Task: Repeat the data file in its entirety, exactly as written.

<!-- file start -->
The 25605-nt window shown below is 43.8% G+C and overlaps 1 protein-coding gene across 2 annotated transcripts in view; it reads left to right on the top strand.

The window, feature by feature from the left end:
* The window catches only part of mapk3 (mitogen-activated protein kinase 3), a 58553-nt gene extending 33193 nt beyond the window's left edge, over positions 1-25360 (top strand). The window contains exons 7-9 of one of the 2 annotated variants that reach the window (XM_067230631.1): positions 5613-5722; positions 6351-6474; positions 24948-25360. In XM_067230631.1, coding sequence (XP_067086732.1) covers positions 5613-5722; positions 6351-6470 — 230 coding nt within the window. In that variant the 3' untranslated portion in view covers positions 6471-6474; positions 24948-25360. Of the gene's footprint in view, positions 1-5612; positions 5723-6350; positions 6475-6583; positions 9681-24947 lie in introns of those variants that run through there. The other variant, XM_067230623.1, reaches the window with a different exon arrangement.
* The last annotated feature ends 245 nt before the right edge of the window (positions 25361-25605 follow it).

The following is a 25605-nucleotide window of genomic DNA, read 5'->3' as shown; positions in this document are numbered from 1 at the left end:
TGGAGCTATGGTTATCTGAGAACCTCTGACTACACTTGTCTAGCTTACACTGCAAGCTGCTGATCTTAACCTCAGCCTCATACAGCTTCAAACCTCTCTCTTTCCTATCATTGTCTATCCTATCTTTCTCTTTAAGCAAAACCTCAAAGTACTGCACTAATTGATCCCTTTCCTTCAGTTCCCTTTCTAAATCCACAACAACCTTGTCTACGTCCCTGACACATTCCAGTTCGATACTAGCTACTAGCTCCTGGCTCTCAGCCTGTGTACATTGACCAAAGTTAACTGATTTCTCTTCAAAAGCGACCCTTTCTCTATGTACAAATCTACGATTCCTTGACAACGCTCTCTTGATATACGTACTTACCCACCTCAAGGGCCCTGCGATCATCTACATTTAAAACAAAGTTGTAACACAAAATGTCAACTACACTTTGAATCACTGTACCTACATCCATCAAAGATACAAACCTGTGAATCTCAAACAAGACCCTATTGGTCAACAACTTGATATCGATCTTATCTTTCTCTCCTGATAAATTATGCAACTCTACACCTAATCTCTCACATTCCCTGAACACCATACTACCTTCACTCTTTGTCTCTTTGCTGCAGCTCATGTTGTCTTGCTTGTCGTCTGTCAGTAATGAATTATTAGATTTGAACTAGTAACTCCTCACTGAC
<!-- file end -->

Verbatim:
The 25605-nt window shown below is 43.8% G+C and overlaps 1 protein-coding gene across 2 annotated transcripts in view; it reads left to right on the top strand.

The window, feature by feature from the left end:
* The window catches only part of mapk3 (mitogen-activated protein kinase 3), a 58553-nt gene extending 33193 nt beyond the window's left edge, over positions 1-25360 (top strand). The window contains exons 7-9 of one of the 2 annotated variants that reach the window (XM_067230631.1): positions 5613-5722; positions 6351-6474; positions 24948-25360. In XM_067230631.1, coding sequence (XP_067086732.1) covers positions 5613-5722; positions 6351-6470 — 230 coding nt within the window. In that variant the 3' untranslated portion in view covers positions 6471-6474; positions 24948-25360. Of the gene's footprint in view, positions 1-5612; positions 5723-6350; positions 6475-6583; positions 9681-24947 lie in introns of those variants that run through there. The other variant, XM_067230623.1, reaches the window with a different exon arrangement.
* The last annotated feature ends 245 nt before the right edge of the window (positions 25361-25605 follow it).

The following is a 25605-nucleotide window of genomic DNA, read 5'->3' as shown; positions in this document are numbered from 1 at the left end:
TGGAGCTATGGTTATCTGAGAACCTCTGACTACACTTGTCTAGCTTACACTGCAAGCTGCTGATCTTAACCTCAGCCTCATACAGCTTCAAACCTCTCTCTTTCCTATCATTGTCTATCCTATCTTTCTCTTTAAGCAAAACCTCAAAGTACTGCACTAATTGATCCCTTTCCTTCAGTTCCCTTTCTAAATCCACAACAACCTTGTCTACGTCCCTGACACATTCCAGTTCGATACTAGCTACTAGCTCCTGGCTCTCAGCCTGTGTACATTGACCAAAGTTAACTGATTTCTCTTCAAAAGCGACCCTTTCTCTATGTACAAATCTACGATTCCTTGACAACGCTCTCTTGATATACGTACTTACCCACCTCAAGGGCCCTGCGATCATCTACATTTAAAACAAAGTTGTAACACAAAATGTCAACTACACTTTGAATCACTGTACCTACATCCATCAAAGATACAAACCTGTGAATCTCAAACAAGACCCTATTGGTCAACAACTTGATATCGATCTTATCTTTCTCTCCTGATAAATTATGCAACTCTACACCTAATCTCTCACATTCCCTGAACACCATACTACCTTCACTCTTTGTCTCTTTGCTGCAGCTCATGTTGTCTTGCTTGTCGTCTGTCAGTAATGAATTATTAGATTTGAACTAGTAACTCCTCACTGAC